‘The Perks of Being a Wallflower’ Review

The Perks of Being a Wallflower is about a guy named Charlie, a high school freshman who has a mental condition, and the shenanigans he gets up to in his first year in high school. Charlie becomes friends with a group of social misfits which include a gay guy, Patrick, and a Buddhist Punk, Mary Elizabeth. 

The main message of this film is about staying true to yourself. While this message isn’t always obvious, there are some scenes that make it very apparent. One such scene is when Brad, who plays on the American Football team and is secretly gay, and his friends are bullying Patrick in the school cafeteria. In this scene, Patrick asks Brad “are you going to do anything?” and taunts him by asking “do you want your friends to know how you really got those scars?” The audience finds out soon after this scene how Brad got the scars.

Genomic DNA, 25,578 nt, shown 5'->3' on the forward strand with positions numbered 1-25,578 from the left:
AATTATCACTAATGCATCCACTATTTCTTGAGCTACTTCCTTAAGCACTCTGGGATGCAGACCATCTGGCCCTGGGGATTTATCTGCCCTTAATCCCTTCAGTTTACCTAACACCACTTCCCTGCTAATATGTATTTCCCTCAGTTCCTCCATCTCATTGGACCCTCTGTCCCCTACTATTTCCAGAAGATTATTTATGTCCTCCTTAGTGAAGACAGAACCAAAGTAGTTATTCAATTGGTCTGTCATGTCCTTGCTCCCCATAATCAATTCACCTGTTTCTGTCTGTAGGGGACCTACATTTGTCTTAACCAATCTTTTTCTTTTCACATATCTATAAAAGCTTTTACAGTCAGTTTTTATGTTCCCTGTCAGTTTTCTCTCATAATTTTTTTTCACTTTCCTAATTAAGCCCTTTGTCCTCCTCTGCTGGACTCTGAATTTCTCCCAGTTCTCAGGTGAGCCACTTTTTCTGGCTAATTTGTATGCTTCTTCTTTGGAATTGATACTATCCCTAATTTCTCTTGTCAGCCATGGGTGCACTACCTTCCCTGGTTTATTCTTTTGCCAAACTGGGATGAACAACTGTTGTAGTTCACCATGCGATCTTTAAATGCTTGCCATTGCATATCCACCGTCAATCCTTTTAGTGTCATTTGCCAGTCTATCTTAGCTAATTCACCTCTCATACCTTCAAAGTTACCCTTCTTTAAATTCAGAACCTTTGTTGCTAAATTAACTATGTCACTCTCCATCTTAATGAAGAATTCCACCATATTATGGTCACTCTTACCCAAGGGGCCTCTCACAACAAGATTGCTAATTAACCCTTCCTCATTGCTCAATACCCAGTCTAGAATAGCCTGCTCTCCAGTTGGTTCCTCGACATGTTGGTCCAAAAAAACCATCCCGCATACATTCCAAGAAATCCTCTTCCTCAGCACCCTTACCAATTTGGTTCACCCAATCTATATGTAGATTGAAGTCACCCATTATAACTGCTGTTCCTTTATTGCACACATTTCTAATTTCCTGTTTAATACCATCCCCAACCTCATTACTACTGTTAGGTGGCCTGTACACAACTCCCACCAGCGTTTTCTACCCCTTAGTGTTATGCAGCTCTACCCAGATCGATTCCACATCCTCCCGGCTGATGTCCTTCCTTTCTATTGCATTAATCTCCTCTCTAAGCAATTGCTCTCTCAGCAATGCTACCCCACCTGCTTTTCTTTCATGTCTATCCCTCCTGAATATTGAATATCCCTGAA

The Good Stuff

This film manages to be sweet, affectionate and poignant while also being weird and messed up, which is very effective. The script is well written, the performances from the whole cast are brilliant, and the cinematography and soundtrack are beautiful.

The stand out performance for me was that of Emma Watson, who plays Sam. Sam was formerly a ‘bad girl’ who spent much of her first year in high school getting drunk and sleeping around, but has since started to turn her life around and has started studying for school, with some help from Charlie.

The Rocky Horror Picture Show makes two appearances in this film, with some members of the friend group being involved in performing a live rendition of the film while the film plays on a screen behind them. This helps to reinforce the groups status as social misfits.

The Bad Stuff

This film is quite sad in places. This is partly because of Charlie dealing with his mental illness, but it’s also because of the terrible things that are shown in the film, such as bullying, rejection and the effects of suicide on others. While this contributes to the overall poignancy of the film, it can make it hard to watch.


While this is an amazing and poignant film with a great script, brilliant performances and beautiful cinematography, it can be quite sad at times. This is my favourite film to be released in the past year, very narrowly beating Skyfall.


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